He says surely we will die fighting to stop the Russian advance. But, you know, we'll take some of them with us.

But it's not only the Ukrainian military on its own, because the civilian population is also responding. And we've seen in many towns and villages in this border area, civilians breaking down into self-defense militias. They say they'll join the army fighting the Russians if the Russians were to come across in guerrilla style wars. You've got barricades here made up of car tires, the militiamen say that they will set those on fire and set up smoke screens if Russian tanks were to roll down this major highway.

They've been storing up bottles and rags as well. They say that they'll turn those in to Molotov cocktails when the time comes. And all around this checkpoint, well, they've been digging trenches as well. And they say that these can be used as a fallback position by the military, or they themselves may try and take on the Russians.

Like I say, the Ukrainians know it would be a very uneven fight if the Russians were to roll in, but they say that they're not going to give up their homeland to any invader, Kristie.

LU STOUT: Karl, just looking at the trench there, looking at the barricade that's been set up, it is clear that Ukrainians are preparing for a possible Russian invasion.

Meanwhile, we know that this NATO meeting is taking place. And foreign ministers, they will pledge support for Ukraine. They will look over and review relations with Russia and issue harshly worded statements perhaps. Will that and the activity there in NATO make any difference on the ground to the people of Ukraine?

PENHAUL: I really don't think so, Kristie, because talking to both the military and the civilians here, they say that they realize that western powers, including America, have no stomach for a fight. Some of them have said that they believe that the western European nations are putting business before their principles.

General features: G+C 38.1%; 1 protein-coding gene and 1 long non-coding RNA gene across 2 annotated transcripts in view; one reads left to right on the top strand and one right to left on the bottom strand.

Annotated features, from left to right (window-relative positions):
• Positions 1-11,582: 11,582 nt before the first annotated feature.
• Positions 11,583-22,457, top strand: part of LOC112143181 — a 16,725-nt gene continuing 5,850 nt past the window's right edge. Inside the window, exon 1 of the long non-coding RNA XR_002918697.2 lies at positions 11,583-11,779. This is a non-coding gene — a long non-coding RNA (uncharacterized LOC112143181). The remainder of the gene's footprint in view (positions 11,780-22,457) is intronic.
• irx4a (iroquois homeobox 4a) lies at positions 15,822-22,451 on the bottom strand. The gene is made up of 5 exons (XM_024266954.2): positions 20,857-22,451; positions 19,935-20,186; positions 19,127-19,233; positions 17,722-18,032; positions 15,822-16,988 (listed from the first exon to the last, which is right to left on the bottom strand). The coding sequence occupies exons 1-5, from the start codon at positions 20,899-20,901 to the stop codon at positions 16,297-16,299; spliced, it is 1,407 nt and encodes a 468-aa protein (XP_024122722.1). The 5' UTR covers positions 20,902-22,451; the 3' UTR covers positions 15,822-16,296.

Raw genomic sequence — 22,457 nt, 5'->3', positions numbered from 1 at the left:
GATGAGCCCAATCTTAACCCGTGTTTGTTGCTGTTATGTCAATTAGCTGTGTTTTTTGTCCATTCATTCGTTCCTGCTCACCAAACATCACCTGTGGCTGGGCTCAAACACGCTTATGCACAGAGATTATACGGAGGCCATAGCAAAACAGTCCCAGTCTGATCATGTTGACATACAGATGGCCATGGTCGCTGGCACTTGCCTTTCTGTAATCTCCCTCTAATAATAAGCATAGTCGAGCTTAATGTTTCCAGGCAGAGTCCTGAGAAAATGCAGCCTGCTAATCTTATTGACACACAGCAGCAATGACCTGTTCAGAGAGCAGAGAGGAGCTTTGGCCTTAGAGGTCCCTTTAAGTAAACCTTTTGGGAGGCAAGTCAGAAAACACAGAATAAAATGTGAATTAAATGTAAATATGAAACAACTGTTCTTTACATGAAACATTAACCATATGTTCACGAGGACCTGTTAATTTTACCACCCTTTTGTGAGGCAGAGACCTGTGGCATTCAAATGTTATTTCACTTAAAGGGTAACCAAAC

And so they don't expect any outside help. That's why you see the Ukrainian military, the ones that are willing to fight, using old material, using old hardware but still saying we're going to do this if the Russians come in. That's why we see the civilians joining ranks with them as well.

But they all know that this is going to be a very uneven fight if the Russians come in. They can't depend on anybody's help. But they say that this time, this area here near the eastern border. They say this isn't going to be another Crimea. We're not simply going to surrender and hand over to the Russians. This time, the buck stops here -- Kristie.

LU STOUT: Karl Penhaul, joining me live from the Ukrainian-Russian border, thank you Karl.

Now NATO foreign ministers, they will meet the Ukrainian counterpart later Tuesday in Brussels, but Russia is warning Kiev against integration with NATO.

Russia's foreign ministry says past attempts led to tensions, including a freezing of Russians-Ukrainian political contacts.

Meanwhile, the search continued on Tuesday for Malaysia Airlines Flight 370. The man coordinating this unprecedented operation is warning that the hunt for the missing plane could drag on for a very long time. The search effort is focused on a broad area off the west coast of Australia where authorities believe the plane went down some three weeks ago.

Now international search teams, they are in a race against time hoping to find the so-called black box before batteries powering its location beacon run out.

Kyung Lah explains the challenges of the operation and the urgency of the mission.


KYUNG LAH, CNN CORRESPONDENT (voice-over): The race begins now in the electronic hunt for Flight 370. This giant Australian navy ship now heading for the Indian Ocean carrying America's towed pinger locator. It can hear the satellite pings from the black box. The batteries expected to last only about another week. Travel time to the search area, three to four days. But even if they arrive in time, the current search zone may be too big for the device to be useful.

CAPTAIN MARK MATTHEWS, U.S. NAVY: I can search approximately 50 square miles a day. So really, if we're searching for a beacon, and we're living on borrowed time, I need something that is less than 1,000 square miles.